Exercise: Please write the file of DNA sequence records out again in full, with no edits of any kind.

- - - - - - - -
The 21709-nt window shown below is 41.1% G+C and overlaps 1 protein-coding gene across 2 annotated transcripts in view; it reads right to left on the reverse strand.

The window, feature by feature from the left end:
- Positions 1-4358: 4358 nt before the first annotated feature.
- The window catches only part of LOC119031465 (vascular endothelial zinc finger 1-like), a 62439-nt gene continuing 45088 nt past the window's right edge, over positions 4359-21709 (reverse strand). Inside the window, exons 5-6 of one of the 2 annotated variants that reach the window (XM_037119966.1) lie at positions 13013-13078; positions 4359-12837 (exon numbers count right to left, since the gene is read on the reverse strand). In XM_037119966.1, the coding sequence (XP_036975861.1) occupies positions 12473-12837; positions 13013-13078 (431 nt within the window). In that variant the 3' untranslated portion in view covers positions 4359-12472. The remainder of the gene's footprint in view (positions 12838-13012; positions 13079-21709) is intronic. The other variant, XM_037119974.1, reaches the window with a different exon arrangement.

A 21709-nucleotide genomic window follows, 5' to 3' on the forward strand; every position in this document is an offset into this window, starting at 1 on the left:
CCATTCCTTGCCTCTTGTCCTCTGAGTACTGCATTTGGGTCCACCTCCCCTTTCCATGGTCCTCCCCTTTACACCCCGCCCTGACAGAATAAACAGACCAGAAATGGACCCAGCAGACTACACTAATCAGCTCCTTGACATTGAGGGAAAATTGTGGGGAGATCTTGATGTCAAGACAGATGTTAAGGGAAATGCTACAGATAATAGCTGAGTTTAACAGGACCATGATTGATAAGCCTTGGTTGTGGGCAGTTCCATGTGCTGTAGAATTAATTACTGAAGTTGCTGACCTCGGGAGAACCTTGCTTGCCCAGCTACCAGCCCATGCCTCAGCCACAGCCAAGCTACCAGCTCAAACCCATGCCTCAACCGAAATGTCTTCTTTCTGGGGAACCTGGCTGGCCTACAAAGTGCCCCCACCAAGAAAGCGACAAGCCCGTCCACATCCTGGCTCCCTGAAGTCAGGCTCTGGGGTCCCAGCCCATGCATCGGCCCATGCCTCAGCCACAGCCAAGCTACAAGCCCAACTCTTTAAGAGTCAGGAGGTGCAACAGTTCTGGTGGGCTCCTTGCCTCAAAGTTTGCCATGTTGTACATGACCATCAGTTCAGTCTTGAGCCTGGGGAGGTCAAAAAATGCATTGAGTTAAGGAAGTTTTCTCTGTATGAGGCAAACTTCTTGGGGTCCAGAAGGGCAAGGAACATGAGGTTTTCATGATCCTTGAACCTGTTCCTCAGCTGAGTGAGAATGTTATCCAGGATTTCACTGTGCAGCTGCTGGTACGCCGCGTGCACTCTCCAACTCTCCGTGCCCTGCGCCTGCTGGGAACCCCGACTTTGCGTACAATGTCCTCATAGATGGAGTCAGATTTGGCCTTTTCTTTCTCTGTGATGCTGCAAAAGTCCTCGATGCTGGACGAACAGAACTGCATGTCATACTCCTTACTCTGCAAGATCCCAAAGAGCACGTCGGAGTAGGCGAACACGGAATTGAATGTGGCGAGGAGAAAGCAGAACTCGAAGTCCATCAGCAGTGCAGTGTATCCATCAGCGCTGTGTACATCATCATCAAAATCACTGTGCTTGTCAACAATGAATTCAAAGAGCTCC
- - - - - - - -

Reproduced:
The 21709-nt window shown below is 41.1% G+C and overlaps 1 protein-coding gene across 2 annotated transcripts in view; it reads right to left on the reverse strand.

The window, feature by feature from the left end:
- Positions 1-4358: 4358 nt before the first annotated feature.
- The window catches only part of LOC119031465 (vascular endothelial zinc finger 1-like), a 62439-nt gene continuing 45088 nt past the window's right edge, over positions 4359-21709 (reverse strand). Inside the window, exons 5-6 of one of the 2 annotated variants that reach the window (XM_037119966.1) lie at positions 13013-13078; positions 4359-12837 (exon numbers count right to left, since the gene is read on the reverse strand). In XM_037119966.1, the coding sequence (XP_036975861.1) occupies positions 12473-12837; positions 13013-13078 (431 nt within the window). In that variant the 3' untranslated portion in view covers positions 4359-12472. The remainder of the gene's footprint in view (positions 12838-13012; positions 13079-21709) is intronic. The other variant, XM_037119974.1, reaches the window with a different exon arrangement.

A 21709-nucleotide genomic window follows, 5' to 3' on the forward strand; every position in this document is an offset into this window, starting at 1 on the left:
CCATTCCTTGCCTCTTGTCCTCTGAGTACTGCATTTGGGTCCACCTCCCCTTTCCATGGTCCTCCCCTTTACACCCCGCCCTGACAGAATAAACAGACCAGAAATGGACCCAGCAGACTACACTAATCAGCTCCTTGACATTGAGGGAAAATTGTGGGGAGATCTTGATGTCAAGACAGATGTTAAGGGAAATGCTACAGATAATAGCTGAGTTTAACAGGACCATGATTGATAAGCCTTGGTTGTGGGCAGTTCCATGTGCTGTAGAATTAATTACTGAAGTTGCTGACCTCGGGAGAACCTTGCTTGCCCAGCTACCAGCCCATGCCTCAGCCACAGCCAAGCTACCAGCTCAAACCCATGCCTCAACCGAAATGTCTTCTTTCTGGGGAACCTGGCTGGCCTACAAAGTGCCCCCACCAAGAAAGCGACAAGCCCGTCCACATCCTGGCTCCCTGAAGTCAGGCTCTGGGGTCCCAGCCCATGCATCGGCCCATGCCTCAGCCACAGCCAAGCTACAAGCCCAACTCTTTAAGAGTCAGGAGGTGCAACAGTTCTGGTGGGCTCCTTGCCTCAAAGTTTGCCATGTTGTACATGACCATCAGTTCAGTCTTGAGCCTGGGGAGGTCAAAAAATGCATTGAGTTAAGGAAGTTTTCTCTGTATGAGGCAAACTTCTTGGGGTCCAGAAGGGCAAGGAACATGAGGTTTTCATGATCCTTGAACCTGTTCCTCAGCTGAGTGAGAATGTTATCCAGGATTTCACTGTGCAGCTGCTGGTACGCCGCGTGCACTCTCCAACTCTCCGTGCCCTGCGCCTGCTGGGAACCCCGACTTTGCGTACAATGTCCTCATAGATGGAGTCAGATTTGGCCTTTTCTTTCTCTGTGATGCTGCAAAAGTCCTCGATGCTGGACGAACAGAACTGCATGTCATACTCCTTACTCTGCAAGATCCCAAAGAGCACGTCGGAGTAGGCGAACACGGAATTGAATGTGGCGAGGAGAAAGCAGAACTCGAAGTCCATCAGCAGTGCAGTGTATCCATCAGCGCTGTGTACATCATCATCAAAATCACTGTGCTTGTCAACAATGAATTCAAAGAGCTCC